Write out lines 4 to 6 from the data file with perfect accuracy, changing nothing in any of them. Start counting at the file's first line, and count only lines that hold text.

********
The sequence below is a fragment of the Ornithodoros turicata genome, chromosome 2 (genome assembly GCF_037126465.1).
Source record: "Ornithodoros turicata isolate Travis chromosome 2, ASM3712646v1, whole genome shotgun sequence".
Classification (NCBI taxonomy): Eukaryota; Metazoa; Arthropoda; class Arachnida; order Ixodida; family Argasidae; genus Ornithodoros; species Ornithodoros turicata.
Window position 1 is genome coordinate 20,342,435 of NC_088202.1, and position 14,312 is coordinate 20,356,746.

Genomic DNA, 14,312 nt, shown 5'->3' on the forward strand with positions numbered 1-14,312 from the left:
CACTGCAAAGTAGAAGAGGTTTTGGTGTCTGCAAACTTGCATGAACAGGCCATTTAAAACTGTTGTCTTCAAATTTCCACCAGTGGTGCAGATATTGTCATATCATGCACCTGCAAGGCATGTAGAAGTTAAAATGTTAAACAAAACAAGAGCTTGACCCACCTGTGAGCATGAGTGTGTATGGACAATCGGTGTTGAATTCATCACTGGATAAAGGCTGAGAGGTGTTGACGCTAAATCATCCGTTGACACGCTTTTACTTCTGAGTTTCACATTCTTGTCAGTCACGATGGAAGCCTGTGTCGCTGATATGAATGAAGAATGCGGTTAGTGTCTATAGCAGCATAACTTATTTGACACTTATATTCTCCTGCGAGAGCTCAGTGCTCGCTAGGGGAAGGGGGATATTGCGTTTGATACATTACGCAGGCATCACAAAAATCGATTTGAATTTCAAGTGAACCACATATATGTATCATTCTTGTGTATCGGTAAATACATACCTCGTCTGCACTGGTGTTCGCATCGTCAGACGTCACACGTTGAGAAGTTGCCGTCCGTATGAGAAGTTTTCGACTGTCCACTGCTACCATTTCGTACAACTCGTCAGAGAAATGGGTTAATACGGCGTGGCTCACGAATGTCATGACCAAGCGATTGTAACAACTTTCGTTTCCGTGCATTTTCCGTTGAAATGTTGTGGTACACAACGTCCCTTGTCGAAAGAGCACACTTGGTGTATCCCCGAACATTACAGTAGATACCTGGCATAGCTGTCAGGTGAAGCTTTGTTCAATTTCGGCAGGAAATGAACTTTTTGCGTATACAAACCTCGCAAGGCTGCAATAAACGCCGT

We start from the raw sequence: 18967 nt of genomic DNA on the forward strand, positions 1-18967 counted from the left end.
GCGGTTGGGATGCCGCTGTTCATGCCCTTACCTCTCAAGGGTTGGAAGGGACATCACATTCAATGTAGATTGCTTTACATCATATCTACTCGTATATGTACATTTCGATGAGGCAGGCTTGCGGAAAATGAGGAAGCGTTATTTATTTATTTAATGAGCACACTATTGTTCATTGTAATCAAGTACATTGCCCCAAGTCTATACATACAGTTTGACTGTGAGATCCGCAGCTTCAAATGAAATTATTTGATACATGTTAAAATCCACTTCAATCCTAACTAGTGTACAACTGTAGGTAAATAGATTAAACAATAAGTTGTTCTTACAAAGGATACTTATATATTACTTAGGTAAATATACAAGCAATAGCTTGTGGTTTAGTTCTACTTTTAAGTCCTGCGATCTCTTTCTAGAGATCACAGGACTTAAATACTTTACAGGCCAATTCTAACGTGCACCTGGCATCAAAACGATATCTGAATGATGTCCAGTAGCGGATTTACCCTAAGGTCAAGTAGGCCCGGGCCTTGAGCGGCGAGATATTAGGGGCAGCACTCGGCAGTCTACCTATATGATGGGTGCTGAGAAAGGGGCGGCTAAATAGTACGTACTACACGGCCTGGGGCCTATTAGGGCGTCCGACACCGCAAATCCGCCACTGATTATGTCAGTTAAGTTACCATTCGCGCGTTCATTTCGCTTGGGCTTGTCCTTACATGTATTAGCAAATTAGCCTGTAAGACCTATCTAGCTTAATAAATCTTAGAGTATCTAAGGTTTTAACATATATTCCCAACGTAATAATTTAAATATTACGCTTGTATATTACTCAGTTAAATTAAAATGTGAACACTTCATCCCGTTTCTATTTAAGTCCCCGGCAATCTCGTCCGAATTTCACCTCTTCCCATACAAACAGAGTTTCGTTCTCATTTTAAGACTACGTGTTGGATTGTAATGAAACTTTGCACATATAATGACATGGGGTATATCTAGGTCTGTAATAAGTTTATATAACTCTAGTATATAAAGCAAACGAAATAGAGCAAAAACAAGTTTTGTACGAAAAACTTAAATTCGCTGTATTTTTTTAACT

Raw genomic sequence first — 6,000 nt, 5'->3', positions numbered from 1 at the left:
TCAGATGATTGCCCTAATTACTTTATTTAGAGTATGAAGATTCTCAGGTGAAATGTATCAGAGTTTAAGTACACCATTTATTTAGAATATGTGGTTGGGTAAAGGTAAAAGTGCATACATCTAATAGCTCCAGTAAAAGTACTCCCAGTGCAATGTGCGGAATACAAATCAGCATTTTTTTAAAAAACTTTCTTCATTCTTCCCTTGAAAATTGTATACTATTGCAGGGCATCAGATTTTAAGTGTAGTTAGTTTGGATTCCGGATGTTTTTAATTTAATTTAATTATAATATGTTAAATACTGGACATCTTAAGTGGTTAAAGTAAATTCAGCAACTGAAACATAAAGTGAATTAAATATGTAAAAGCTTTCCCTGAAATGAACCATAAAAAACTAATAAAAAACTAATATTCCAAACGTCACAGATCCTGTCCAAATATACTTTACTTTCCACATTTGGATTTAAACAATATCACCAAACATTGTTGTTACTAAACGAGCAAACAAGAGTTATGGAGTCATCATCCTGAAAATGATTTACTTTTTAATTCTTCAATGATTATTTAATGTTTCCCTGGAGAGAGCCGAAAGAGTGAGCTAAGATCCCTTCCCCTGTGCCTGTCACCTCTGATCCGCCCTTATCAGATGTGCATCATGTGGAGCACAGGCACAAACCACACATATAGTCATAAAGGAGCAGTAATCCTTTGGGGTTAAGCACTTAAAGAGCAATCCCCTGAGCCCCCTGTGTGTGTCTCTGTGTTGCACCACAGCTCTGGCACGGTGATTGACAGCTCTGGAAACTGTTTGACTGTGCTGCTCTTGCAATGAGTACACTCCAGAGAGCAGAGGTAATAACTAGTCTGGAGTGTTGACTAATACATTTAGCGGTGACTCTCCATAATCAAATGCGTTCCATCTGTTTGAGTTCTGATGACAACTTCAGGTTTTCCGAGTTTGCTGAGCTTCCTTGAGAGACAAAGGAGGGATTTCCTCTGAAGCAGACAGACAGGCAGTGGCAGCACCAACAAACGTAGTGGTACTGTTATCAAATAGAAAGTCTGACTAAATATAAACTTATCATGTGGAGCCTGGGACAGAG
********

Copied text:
Window position 1 is genome coordinate 20,342,435 of NC_088202.1, and position 14,312 is coordinate 20,356,746.

Genomic DNA, 14,312 nt, shown 5'->3' on the forward strand with positions numbered 1-14,312 from the left:
CACTGCAAAGTAGAAGAGGTTTTGGTGTCTGCAAACTTGCATGAACAGGCCATTTAAAACTGTTGTCTTCAAATTTCCACCAGTGGTGCAGATATTGTCATATCATGCACCTGCAAGGCATGTAGAAGTTAAAATGTTAAACAAAACAAGAGCTTGACCCACCTGTGAGCATGAGTGTGTATGGACAATCGGTGTTGAATTCATCACTGGATAAAGGCTGAGAGGTGTTGACGCTAAATCATCCGTTGACACGCTTTTACTTCTGAGTTTCACATTCTTGTCAGTCACGATGGAAGCCTGTGTCGCTGATATGAATGAAGAATGCGGTTAGTGTCTATAGCAGCATAACTTATTTGACACTTATATTCTCCTGCGAGAGCTCAGTGCTCGCTAGGGGAAGGGGGATATTGCGTTTGATACATTACGCAGGCATCACAAAAATCGATTTGAATTTCAAGTGAACCACATATATGTATCATTCTTGTGTATCGGTAAATACATACCTCGTCTGCACTGGTGTTCGCATCGTCAGACGTCACACGTTGAGAAGTTGCCGTCCGTATGAGAAGTTTTCGACTGTCCACTGCTACCATTTCGTACAACTCGTCAGAGAAATGGGTTAATACGGCGTGGCTCACGAATGTCATGACCAAGCGATTGTAACAACTTTCGTTTCCGTGCATTTTCCGTTGAAATGTTGTGGTACACAACGTCCCTTGTCGAAAGAGCACACTTGGTGTATCCCCGAACATTACAGTAGATACCTGGCATAGCTGTCAGGTGAAGCTTTGTTCAATTTCGGCAGGAAATGAACTTTTTGCGTATACAAACCTCGCAAGGCTGCAATAAACGCCGT